“This OIC conference has allowed China a platform to reach out to the broader Muslim bloc and push itself as the OIC's leading economic partner. That’s why many Muslim states are changing their foreign and security policy outlook to be more in line with that of China.”
For China, closer engagement with the Muslim world also presents further economic opportunities and privileged access to a 1.5 billion-strong market.
According to the International Monetary Fund’s Direction of Trade Statistics, over the last 20 years, China has overtaken the US in becoming the leading trade partner with the entire Muslim world.
“China has a lot to offer to the Muslims, especially in terms of trade, energy exports for fossil fuel-rich Muslim countries, trade routes, access to its Belt and Road initiative, and as a way of diversifying away from US hegemony, especially at a moment in history where Washington seems to care less and less for its more traditional 'allies' in the Muslim world,” said Abdulrazaq.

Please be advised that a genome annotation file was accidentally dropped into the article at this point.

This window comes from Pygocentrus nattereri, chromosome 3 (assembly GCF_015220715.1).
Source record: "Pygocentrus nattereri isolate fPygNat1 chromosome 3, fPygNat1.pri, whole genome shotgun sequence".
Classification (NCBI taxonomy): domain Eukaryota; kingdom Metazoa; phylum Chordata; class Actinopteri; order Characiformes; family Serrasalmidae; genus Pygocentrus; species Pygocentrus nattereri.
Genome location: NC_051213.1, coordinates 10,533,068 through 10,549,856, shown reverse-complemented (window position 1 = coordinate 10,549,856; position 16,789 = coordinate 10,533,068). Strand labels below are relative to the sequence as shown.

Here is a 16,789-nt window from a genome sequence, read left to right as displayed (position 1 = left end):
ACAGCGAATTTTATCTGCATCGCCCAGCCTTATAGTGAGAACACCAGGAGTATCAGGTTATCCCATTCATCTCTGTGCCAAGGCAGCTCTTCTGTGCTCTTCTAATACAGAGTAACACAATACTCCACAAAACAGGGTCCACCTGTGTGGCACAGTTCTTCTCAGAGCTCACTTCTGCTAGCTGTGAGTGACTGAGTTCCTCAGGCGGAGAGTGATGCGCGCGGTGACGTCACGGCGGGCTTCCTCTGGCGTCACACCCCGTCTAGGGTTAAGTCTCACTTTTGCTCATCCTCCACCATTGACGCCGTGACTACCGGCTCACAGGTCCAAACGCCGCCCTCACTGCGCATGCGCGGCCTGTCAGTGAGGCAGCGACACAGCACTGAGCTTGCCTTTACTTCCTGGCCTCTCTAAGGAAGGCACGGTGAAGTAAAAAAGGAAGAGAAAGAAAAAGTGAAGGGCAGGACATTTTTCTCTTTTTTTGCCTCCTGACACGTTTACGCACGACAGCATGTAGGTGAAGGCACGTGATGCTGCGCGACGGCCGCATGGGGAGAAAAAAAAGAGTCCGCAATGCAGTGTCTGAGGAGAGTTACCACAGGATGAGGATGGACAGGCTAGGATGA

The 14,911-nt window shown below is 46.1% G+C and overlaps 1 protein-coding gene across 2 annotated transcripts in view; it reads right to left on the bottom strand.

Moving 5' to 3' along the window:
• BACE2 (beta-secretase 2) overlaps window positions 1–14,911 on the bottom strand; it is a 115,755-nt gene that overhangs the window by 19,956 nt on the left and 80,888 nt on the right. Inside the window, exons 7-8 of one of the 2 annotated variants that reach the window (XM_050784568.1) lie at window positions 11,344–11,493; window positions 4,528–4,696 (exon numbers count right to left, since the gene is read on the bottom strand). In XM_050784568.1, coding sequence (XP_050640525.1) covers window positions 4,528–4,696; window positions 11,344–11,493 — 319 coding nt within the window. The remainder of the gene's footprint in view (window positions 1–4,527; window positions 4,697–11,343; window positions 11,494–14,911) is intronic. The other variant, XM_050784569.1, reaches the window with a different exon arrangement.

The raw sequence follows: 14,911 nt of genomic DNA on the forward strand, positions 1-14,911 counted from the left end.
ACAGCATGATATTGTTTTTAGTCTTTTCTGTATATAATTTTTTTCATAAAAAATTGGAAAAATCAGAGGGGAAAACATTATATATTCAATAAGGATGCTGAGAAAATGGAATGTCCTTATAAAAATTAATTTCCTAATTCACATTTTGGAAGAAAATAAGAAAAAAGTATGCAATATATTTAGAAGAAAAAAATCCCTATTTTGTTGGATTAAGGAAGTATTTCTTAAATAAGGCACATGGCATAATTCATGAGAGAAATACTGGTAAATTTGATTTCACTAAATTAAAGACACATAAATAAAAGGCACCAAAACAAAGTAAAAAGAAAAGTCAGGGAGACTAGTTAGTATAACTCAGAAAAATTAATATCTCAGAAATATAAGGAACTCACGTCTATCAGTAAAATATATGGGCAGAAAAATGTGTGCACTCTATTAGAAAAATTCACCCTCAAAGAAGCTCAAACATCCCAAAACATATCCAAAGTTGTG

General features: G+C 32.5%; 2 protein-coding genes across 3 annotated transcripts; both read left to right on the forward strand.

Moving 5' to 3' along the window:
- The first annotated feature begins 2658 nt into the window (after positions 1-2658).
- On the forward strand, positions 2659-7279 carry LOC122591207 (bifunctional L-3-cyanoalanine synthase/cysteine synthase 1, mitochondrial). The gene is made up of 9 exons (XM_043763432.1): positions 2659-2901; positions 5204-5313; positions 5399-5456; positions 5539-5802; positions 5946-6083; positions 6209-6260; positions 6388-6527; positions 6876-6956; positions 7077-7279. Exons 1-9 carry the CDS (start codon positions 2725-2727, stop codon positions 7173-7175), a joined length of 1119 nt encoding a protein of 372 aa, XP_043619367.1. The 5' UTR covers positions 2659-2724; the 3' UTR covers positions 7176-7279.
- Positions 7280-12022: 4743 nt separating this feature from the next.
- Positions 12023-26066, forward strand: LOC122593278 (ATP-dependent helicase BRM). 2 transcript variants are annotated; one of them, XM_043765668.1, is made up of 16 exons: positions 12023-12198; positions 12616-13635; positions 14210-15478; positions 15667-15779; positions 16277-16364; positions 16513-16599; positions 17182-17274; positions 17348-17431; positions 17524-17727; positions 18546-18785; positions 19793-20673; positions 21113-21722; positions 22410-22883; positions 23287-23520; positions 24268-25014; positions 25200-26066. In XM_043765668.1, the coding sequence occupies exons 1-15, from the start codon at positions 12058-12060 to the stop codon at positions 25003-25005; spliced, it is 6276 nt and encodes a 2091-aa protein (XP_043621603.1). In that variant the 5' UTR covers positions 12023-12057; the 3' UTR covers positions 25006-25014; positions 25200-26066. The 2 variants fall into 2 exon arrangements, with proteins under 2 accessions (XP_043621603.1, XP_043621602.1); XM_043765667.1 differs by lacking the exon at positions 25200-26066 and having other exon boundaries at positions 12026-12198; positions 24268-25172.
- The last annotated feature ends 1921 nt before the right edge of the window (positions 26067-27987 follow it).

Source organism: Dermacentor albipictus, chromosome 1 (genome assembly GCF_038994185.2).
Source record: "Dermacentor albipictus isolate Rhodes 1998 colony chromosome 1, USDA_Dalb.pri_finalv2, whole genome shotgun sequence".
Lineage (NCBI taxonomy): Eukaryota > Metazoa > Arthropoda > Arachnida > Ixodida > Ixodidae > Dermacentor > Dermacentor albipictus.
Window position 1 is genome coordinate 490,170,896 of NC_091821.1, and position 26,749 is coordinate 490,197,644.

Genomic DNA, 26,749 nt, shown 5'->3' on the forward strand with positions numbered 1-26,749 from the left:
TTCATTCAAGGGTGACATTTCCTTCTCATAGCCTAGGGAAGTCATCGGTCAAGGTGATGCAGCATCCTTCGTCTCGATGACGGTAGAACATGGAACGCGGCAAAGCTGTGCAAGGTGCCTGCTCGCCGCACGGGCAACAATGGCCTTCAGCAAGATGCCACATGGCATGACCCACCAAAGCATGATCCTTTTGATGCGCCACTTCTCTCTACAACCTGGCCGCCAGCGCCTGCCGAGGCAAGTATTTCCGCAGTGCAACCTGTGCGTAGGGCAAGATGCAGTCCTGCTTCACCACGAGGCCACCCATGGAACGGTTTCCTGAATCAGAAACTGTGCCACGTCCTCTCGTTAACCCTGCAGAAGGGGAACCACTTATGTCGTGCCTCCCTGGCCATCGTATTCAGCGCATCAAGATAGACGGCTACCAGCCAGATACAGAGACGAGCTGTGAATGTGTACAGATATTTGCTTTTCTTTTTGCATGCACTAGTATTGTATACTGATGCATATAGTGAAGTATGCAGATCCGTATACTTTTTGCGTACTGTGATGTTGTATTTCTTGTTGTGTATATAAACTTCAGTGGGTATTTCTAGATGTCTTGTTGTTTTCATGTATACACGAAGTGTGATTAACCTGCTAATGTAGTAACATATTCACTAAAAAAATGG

“By moving closer to China, it could trigger a reaction and force the US to engage more as a point of competition between great powers. If Muslim countries are canny, they will balance both powers off each other to better serve their interests.”
With Pakistan alone, China has diverse partnerships ranging from the energy sector to defence industries, infrastructure development, and the Belt and Road Initiative (BRI), a proposed series of interconnected trade routes running west which include a road link between the Uyghur-majority province Xinjiang and Gwadar, a port city on the Arabian Sea.
'As relations have deteriorated with the West, Pakistan's dependence on Chinese military equipment has reached unprecedented levels'
- Umer Karim, RUSI
“BRI serves China's strategic interests, in case certain powers in the world decide to block China's shipping routes in the South China Sea. BRI is the fallback option; this puts Pakistan in a crucial position,” said Karim.